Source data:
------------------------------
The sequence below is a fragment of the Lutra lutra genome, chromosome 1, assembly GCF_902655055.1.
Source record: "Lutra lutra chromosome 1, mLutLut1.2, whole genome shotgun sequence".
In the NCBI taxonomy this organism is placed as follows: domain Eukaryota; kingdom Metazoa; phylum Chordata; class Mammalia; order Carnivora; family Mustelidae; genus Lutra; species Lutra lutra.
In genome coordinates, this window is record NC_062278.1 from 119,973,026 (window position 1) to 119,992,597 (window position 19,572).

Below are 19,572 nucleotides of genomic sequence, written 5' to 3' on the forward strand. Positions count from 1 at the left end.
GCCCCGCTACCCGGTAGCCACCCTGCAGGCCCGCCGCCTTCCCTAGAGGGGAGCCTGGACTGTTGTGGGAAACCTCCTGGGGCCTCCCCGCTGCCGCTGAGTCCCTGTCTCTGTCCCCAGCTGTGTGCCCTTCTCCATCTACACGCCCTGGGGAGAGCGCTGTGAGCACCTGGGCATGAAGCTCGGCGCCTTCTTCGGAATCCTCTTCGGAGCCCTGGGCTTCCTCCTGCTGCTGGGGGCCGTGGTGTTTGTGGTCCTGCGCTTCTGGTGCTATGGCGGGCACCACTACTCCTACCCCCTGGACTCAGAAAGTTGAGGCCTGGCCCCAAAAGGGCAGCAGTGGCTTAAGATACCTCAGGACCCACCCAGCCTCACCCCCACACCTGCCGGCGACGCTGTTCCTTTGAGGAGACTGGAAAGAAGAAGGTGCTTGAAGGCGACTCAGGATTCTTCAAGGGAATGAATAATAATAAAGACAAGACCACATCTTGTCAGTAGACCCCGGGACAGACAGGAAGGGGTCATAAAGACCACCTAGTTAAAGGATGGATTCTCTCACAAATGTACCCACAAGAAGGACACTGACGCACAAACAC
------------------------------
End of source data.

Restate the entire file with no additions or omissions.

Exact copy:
The sequence below is a fragment of the Lutra lutra genome, chromosome 1, assembly GCF_902655055.1.
Source record: "Lutra lutra chromosome 1, mLutLut1.2, whole genome shotgun sequence".
In the NCBI taxonomy this organism is placed as follows: domain Eukaryota; kingdom Metazoa; phylum Chordata; class Mammalia; order Carnivora; family Mustelidae; genus Lutra; species Lutra lutra.
In genome coordinates, this window is record NC_062278.1 from 119,973,026 (window position 1) to 119,992,597 (window position 19,572).

Below are 19,572 nucleotides of genomic sequence, written 5' to 3' on the forward strand. Positions count from 1 at the left end.
GCCCCGCTACCCGGTAGCCACCCTGCAGGCCCGCCGCCTTCCCTAGAGGGGAGCCTGGACTGTTGTGGGAAACCTCCTGGGGCCTCCCCGCTGCCGCTGAGTCCCTGTCTCTGTCCCCAGCTGTGTGCCCTTCTCCATCTACACGCCCTGGGGAGAGCGCTGTGAGCACCTGGGCATGAAGCTCGGCGCCTTCTTCGGAATCCTCTTCGGAGCCCTGGGCTTCCTCCTGCTGCTGGGGGCCGTGGTGTTTGTGGTCCTGCGCTTCTGGTGCTATGGCGGGCACCACTACTCCTACCCCCTGGACTCAGAAAGTTGAGGCCTGGCCCCAAAAGGGCAGCAGTGGCTTAAGATACCTCAGGACCCACCCAGCCTCACCCCCACACCTGCCGGCGACGCTGTTCCTTTGAGGAGACTGGAAAGAAGAAGGTGCTTGAAGGCGACTCAGGATTCTTCAAGGGAATGAATAATAATAAAGACAAGACCACATCTTGTCAGTAGACCCCGGGACAGACAGGAAGGGGTCATAAAGACCACCTAGTTAAAGGATGGATTCTCTCACAAATGTACCCACAAGAAGGACACTGACGCACAAACAC